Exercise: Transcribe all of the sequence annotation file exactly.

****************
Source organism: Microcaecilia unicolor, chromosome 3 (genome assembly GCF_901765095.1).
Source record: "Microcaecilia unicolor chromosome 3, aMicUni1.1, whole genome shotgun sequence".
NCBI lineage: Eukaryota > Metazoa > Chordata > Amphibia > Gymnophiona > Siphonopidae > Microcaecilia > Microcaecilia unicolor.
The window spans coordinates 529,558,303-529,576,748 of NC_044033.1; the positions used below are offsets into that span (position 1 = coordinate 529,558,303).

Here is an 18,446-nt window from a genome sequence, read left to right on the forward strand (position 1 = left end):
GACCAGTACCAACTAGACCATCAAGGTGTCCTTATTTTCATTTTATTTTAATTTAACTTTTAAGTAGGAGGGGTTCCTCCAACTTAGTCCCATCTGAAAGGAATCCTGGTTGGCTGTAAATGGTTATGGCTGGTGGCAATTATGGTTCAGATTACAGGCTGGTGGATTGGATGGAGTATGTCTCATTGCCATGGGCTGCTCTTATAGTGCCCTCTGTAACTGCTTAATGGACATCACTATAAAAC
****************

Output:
Source organism: Microcaecilia unicolor, chromosome 3 (genome assembly GCF_901765095.1).
Source record: "Microcaecilia unicolor chromosome 3, aMicUni1.1, whole genome shotgun sequence".
NCBI lineage: Eukaryota > Metazoa > Chordata > Amphibia > Gymnophiona > Siphonopidae > Microcaecilia > Microcaecilia unicolor.
The window spans coordinates 529,558,303-529,576,748 of NC_044033.1; the positions used below are offsets into that span (position 1 = coordinate 529,558,303).

Here is an 18,446-nt window from a genome sequence, read left to right on the forward strand (position 1 = left end):
GACCAGTACCAACTAGACCATCAAGGTGTCCTTATTTTCATTTTATTTTAATTTAACTTTTAAGTAGGAGGGGTTCCTCCAACTTAGTCCCATCTGAAAGGAATCCTGGTTGGCTGTAAATGGTTATGGCTGGTGGCAATTATGGTTCAGATTACAGGCTGGTGGATTGGATGGAGTATGTCTCATTGCCATGGGCTGCTCTTATAGTGCCCTCTGTAACTGCTTAATGGACATCACTATAAAAC